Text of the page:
Address:
Tsar Asen Square, Veliko Tarnovo 5000

International Folklore Festival
Upcoming dates: 21 – 28 July 2018, 20 – 27 July 2019. Entrance is free of charge.
Address: Marno Pole, Veliko Tarnovo 5000
Website

 

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12 thoughts on “Veliko Tarnovo: Street Art You’ll Love and Some Unexpected Findings

  1. Lena says:

    I had never even heard about Veliko Tarnovo before reading your post. But now I am wondering why it is not more famous. It seems like a lovely place where you can learn a lot about the Balkan history and culture (old and new).

  2. Anthony (One of FourFriendsOneWorld) says:

    We love chasing street art. It reveals so much about a city’s culture and history. this post is a really useful resource for travelers visiting Veliko Tarnovo.

    Thanks for sharing. Keep travel blogging. Adventure is better shared with friends!

  3. Jenn and Ed Coleman says:

    I have heard some very good things about Bulgaria. Veliko Tarnovo looks like it has a lot of surprise in store for any traveller. It sounds like you got very lucky to check out the folk festival.

  4. Marya says:

    I never get bored of street art, and the cat painting you took is amazing, like it’s actually cute and creepy at the same time. Hahaha. 😀

    I’ve never heard of Veliko Tarnovo before, but now I’m intrigued to pay a visit if I ever get a chance to visit Bulgaria. Thank you for sharing!

  5. Jenia says:

    I’d love to go to Bulgaria some day! A friend is there right now and loving it 🙂
    The cat in the first photo may be my favorite, but the frescos look very cool, too. So different from what you normally see!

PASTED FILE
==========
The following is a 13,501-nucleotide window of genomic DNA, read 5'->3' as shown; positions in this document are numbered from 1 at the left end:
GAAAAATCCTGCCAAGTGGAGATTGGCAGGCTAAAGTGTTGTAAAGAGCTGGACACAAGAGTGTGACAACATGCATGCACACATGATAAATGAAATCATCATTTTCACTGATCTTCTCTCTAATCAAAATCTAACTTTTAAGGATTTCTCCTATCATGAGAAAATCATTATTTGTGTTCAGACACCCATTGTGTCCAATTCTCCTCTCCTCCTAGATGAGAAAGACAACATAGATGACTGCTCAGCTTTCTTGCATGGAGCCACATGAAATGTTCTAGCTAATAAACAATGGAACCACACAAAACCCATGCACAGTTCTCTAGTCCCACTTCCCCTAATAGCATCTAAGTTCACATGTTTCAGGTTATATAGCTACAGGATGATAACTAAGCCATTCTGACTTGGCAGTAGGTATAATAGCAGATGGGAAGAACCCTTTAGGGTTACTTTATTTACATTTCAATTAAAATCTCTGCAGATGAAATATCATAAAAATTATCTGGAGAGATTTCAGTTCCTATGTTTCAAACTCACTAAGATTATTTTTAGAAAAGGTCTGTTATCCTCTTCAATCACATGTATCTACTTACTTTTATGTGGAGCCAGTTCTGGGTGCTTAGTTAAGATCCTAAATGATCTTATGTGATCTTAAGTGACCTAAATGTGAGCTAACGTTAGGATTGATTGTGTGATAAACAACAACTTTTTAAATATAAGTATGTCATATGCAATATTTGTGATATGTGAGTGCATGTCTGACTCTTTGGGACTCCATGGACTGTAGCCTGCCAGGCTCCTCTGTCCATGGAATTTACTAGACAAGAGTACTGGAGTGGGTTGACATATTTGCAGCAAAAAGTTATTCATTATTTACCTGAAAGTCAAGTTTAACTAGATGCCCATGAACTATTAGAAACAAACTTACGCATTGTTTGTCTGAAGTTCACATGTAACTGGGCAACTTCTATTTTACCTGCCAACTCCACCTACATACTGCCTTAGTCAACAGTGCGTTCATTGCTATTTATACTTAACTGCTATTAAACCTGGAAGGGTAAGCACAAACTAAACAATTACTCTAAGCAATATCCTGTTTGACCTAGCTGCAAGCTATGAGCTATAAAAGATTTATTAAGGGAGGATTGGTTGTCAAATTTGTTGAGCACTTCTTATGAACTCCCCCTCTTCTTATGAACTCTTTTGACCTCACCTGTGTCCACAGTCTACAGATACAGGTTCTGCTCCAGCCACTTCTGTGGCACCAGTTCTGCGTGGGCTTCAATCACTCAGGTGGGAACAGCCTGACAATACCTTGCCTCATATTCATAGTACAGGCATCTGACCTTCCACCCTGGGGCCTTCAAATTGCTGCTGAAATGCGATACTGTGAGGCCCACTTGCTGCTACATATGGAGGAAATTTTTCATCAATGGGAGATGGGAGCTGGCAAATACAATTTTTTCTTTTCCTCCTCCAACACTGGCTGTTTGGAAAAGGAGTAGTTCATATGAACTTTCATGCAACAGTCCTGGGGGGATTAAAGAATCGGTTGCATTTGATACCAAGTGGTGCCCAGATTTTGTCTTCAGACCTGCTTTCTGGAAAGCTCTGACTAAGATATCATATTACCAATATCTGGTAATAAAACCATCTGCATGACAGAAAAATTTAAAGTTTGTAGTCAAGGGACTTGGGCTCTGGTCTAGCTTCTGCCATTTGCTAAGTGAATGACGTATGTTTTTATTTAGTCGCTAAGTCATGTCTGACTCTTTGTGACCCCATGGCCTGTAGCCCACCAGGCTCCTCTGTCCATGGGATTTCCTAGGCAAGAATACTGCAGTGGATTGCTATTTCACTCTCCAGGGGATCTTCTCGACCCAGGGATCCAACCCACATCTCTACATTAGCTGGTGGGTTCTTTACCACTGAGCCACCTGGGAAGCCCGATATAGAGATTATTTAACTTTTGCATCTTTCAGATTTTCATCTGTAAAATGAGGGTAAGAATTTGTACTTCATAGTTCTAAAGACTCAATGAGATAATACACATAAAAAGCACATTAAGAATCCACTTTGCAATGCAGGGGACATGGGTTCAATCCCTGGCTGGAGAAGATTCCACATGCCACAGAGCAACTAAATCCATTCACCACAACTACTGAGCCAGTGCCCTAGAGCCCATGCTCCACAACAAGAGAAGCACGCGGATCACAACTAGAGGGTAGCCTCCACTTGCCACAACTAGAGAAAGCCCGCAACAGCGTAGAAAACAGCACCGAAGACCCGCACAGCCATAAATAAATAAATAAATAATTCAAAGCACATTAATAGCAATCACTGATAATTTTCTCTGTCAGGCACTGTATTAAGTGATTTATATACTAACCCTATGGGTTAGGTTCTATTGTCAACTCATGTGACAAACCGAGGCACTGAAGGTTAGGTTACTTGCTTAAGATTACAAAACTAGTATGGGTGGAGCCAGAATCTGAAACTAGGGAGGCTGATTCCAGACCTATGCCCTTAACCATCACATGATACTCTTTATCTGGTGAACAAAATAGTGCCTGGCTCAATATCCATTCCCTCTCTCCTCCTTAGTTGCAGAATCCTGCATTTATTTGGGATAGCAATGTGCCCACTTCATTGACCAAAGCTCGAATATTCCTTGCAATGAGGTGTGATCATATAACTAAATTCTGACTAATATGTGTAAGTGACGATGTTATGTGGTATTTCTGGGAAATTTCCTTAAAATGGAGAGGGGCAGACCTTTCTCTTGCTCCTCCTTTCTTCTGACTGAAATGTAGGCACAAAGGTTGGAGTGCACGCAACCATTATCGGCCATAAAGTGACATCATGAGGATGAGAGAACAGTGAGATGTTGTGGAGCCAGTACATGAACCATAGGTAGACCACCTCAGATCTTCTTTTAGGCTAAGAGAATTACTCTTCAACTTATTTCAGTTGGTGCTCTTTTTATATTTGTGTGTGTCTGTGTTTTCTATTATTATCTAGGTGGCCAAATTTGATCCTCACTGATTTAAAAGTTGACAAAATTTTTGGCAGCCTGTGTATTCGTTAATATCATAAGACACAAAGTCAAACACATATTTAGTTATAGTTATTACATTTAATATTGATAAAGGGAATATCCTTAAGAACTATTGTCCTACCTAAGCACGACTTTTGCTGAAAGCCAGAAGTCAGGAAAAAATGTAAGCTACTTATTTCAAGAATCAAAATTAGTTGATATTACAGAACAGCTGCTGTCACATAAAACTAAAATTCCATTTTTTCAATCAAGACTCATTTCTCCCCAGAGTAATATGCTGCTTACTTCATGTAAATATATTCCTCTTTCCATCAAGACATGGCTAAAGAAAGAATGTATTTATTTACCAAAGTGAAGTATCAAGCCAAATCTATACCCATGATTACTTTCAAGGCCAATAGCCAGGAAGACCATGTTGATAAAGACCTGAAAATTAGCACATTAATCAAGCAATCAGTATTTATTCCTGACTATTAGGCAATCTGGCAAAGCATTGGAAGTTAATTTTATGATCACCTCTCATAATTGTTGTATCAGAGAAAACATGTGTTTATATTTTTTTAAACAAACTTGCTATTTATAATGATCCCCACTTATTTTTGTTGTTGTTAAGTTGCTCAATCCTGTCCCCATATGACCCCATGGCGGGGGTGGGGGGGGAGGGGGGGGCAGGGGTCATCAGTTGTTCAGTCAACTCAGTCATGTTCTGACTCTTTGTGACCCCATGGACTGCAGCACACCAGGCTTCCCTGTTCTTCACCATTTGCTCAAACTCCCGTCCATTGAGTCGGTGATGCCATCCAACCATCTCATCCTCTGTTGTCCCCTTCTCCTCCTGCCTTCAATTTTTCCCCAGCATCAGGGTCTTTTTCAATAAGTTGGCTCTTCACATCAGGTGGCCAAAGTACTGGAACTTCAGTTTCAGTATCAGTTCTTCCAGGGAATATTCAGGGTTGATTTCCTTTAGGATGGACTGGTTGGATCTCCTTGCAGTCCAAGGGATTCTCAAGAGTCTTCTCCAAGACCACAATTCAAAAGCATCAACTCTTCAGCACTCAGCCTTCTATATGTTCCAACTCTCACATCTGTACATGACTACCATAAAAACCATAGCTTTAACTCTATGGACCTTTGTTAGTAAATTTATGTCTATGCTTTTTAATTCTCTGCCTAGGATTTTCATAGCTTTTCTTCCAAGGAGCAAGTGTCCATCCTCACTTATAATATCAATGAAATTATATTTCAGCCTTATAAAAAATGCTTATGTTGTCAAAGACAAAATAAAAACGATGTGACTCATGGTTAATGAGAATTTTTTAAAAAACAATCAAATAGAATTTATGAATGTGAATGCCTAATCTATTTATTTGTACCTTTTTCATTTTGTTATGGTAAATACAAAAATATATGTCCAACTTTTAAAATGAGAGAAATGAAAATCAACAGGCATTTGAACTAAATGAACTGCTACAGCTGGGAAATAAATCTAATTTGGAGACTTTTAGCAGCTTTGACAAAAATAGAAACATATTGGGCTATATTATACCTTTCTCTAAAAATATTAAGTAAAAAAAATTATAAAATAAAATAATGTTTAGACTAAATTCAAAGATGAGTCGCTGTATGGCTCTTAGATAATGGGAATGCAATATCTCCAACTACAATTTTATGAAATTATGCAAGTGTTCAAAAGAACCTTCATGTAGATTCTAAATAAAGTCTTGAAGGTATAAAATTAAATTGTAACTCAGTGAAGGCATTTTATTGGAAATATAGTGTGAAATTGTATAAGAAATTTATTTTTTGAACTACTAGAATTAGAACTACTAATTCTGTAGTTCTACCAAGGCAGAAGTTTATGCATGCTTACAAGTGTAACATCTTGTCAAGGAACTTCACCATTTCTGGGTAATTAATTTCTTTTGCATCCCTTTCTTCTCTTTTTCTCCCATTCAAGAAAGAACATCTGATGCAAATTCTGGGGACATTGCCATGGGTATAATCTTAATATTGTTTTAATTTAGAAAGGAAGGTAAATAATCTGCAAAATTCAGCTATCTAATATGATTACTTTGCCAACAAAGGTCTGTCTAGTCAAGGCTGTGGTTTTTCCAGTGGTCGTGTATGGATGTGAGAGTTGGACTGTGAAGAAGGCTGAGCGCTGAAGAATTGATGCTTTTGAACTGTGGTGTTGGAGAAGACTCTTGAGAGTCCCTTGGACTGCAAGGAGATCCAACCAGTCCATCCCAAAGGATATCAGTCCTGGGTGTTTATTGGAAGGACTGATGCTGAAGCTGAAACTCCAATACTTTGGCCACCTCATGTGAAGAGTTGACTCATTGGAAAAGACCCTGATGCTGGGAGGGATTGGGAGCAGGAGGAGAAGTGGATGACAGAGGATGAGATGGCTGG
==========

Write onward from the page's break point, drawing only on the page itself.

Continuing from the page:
What does the name of the city mean, do you know? I get the “great” part, but great what?

  6. Punita Malhotra says:

    Isn’t it lovely to discover surprises along the streets as you go along exploring a town? Those examples of street art are great. I love the small red heart on the wall. And how stunning is that cathedral ceiling !

  7. Lauren Pears says:

    I love street art! There’s some great street art here in East London and it always catches my eye. Bulgaria looks so beautiful though, I would love to visit someday soon.

  8. Tif says:

    Never heard of Veliko! Had to look it up!! I really enjoy learning about communities street are! So much history behind it!

  9. Lara Dunning says:

    The cat painting is so cute! I’m unfamiliar with this part of the world so I really appreciate this post and seeing all the photos and reading what you discovered. I’d love to see the fortress!

  10. Rohini says:

    never heard of Veliko Tarnovo before. But looks like a very charming place… Loved the pictures .. captured the feel very welll